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PACIFIC PERSPECTIVE : Peninsular Rift Felt Acutely in Japan : Korea: The tide is turning against the North among Koreans living in Japan. There are hopes of sparking an economic crisis to topple Kim Il Sung.

<i> Han Mi-Yeon is a political analyst in Tokyo</i>

The past year has seen pro-democracy movements gain momentum and topple Communist governments from East Germany to Mongolia. Even the two socialist giants, China and the Soviet Union, have not been immune from the wrath of their people. And now there are signs that this process may be getting under way in North Korea, the most brutal Communist society since the days of Stalin’s purges.

In the 45 years that North Korean dictator Kim Il Sung has ruled, he has gradually eliminated all rivals and cemented his grip on power, achieving the kind of personality cult that Stalin and Mao could only dream of. There are signs that Kim is further tightening the screws.

Part of the legacy of Japan’s militarist past is the community of 650,000 ethnic Koreans whose forefathers were forcibly brought to Japan to work as slave labor. Like their ancestral homeland, this community is divided between north and south. This division is also a product of the Cold War.

Soviet troops occupied the northern half of the Korean Peninsula at the end of World War II and established the Democratic People’s Republic of Korea. China’s intervention in the Korean War increased Chinese influence at the expense of the Soviets. Since then, the North has been able to maintain its independence from both the Chinese and the Soviets by playing one off against the other.

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Kim’s ability to maintain this independence enhanced his reputation as national leader. The competition it generated between the Soviets and the Chinese for North Korean support also assured North Korea of maximum economic and military aid. Thus, North Korea was able to make large strides in economic development in the late ‘50s and ‘60s.

Meanwhile, South Korea was unable to come up with an independent national leader of its own. The American puppet Syngman Rhee was referred to as a “fascist” by his U.S. advisers.

Park Chung Hee, who took over South Korea in the early ‘60s, was a product of Japanese military institutions. While Kim was fighting the Japanese, Park was graduating at the top of his class from the Tokyo Military Academy, quite remarkable considering the repression and discrimination that Koreans faced at the time.

It is no wonder that Kim came to be viewed as the only independent national leader by most Koreans living in Japan. As a result, about 100,000 of them emigrated to North Korea between 1959 and 1984.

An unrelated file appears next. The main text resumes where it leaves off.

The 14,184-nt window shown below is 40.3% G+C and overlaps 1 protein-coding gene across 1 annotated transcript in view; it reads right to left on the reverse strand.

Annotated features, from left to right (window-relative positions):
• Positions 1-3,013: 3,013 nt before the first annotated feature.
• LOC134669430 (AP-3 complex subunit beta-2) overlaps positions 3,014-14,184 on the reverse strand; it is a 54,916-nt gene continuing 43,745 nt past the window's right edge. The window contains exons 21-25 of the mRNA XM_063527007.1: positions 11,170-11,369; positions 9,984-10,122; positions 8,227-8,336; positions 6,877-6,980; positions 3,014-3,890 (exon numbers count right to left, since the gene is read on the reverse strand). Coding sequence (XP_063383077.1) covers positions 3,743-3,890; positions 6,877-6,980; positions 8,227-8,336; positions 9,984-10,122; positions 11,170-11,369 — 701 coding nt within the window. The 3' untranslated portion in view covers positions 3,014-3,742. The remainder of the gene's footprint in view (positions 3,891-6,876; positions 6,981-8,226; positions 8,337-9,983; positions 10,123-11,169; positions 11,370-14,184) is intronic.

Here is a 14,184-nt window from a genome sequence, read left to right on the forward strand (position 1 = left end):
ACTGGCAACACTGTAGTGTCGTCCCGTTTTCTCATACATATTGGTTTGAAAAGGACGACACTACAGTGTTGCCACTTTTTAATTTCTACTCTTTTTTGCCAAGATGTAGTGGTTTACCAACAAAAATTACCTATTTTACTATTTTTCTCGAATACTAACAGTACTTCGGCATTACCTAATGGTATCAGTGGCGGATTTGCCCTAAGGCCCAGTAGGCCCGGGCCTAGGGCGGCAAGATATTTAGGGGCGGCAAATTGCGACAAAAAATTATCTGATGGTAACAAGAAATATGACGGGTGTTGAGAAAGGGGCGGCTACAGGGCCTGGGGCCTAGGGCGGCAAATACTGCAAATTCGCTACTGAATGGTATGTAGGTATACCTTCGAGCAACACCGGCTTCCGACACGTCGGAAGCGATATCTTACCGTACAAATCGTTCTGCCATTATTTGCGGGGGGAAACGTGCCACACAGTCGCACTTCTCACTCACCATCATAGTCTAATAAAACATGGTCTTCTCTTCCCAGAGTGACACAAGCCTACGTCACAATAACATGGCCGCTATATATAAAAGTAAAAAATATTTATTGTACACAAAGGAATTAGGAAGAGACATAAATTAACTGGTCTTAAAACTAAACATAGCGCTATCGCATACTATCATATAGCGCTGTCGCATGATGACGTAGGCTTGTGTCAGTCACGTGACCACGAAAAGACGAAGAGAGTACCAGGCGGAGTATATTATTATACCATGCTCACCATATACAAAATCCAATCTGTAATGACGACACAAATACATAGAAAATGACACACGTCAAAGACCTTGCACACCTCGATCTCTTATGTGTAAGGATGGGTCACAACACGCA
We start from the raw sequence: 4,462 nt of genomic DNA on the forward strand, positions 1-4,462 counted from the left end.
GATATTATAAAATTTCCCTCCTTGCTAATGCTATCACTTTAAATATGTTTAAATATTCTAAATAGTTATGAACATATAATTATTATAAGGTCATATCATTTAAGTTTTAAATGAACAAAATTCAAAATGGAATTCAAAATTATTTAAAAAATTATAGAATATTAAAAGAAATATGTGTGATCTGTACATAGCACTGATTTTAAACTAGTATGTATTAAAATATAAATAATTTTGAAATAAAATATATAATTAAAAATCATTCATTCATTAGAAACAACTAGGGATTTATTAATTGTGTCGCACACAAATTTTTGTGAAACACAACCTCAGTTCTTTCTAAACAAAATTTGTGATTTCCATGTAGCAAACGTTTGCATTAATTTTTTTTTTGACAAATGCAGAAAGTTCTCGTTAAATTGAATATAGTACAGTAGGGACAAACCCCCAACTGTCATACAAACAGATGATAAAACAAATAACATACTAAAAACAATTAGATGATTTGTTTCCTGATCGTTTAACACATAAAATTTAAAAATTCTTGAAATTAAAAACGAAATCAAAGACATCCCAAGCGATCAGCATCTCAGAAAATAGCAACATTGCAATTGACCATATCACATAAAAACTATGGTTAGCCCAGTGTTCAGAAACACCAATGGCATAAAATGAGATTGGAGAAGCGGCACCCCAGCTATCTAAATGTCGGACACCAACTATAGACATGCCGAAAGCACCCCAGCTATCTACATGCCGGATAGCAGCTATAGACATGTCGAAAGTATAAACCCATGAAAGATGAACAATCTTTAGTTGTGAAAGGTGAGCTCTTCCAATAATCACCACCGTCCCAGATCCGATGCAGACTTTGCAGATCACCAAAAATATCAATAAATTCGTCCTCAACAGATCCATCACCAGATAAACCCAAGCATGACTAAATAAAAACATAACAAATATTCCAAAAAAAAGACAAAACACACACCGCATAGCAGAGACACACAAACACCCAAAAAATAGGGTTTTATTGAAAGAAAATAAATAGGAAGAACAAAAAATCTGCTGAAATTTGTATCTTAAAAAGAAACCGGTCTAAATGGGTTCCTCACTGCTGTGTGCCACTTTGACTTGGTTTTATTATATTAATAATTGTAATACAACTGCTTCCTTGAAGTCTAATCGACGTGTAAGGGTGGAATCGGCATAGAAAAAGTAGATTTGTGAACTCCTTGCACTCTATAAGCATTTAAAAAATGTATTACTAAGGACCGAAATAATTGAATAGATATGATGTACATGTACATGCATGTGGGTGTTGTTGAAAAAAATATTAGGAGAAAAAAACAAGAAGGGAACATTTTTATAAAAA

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Meanwhile, the situation in Korea was changing. In south Korea, the change has been dramatic. Chun Doo Hwan gradually extended human rights and social welfare, a process that has been accelerated by his successor, Roh Tae Woo. While Chun was never very popular and Roh’s election victory was due to the fragmentation of the opposition, there is no doubt that the standard of living and the level of justice in the South has risen considerably. Koreans in Japan were able to see this for themselves during the Seoul Olympics.

At the same time, illusions about life in North Korea were being smashed. From letters sent to Korean residents in Japan by their relatives in North Korea, it became obvious that the North was an impoverished police state. Because of discrimination in the Japanese school system, many children of Korean residents attended schools run by the North Korean Residents Assn., which is loyal to the Pyongyang government. These students could see the disparity between much of what they were being taught and the reality of a totalitarian North Korea.

Furthermore, since the start of pro-democracy movements in other countries, North Korean residents in Japan are slowly starting to speak out. Numerous articles have appeared in leading Japanese news magazines telling the plight of Korean residents who returned to North Korea. These returnees were welcome not only because of the hard currency they brought with them, but also because they could be used to pry open the wallets of their affluent relatives in Japan.

However, because the returnees have experienced a much better life outside of the North Korean “Paradise on Earth,” they are considered a potentially subversive element and isolated and purged accordingly. These returnees have become hostages in every sense of the word. They are also held responsible for the action of their relatives in Japan, which is why Korean residents here have been so reluctant to speak out.

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Koreans in Japan now appear ready for action. A rally against Kim Il Sung was held in downtown Tokyo in late May. The organizers were all former prominent officials of the North Korean Residents Assn. Among their aims is to get the organization, as well as individuals, to cease sending money to North Korea, and thus deprive the regime of its best source of hard currency. This, it is hoped, would create the kind of financial crisis that would make unification with the South the only way out, or lead to a Romania-like mass uprising by the country’s 20 million people. Then the world would be shocked to find out what has been going on for the past 45 years behind this most opaque section of the bamboo curtain.


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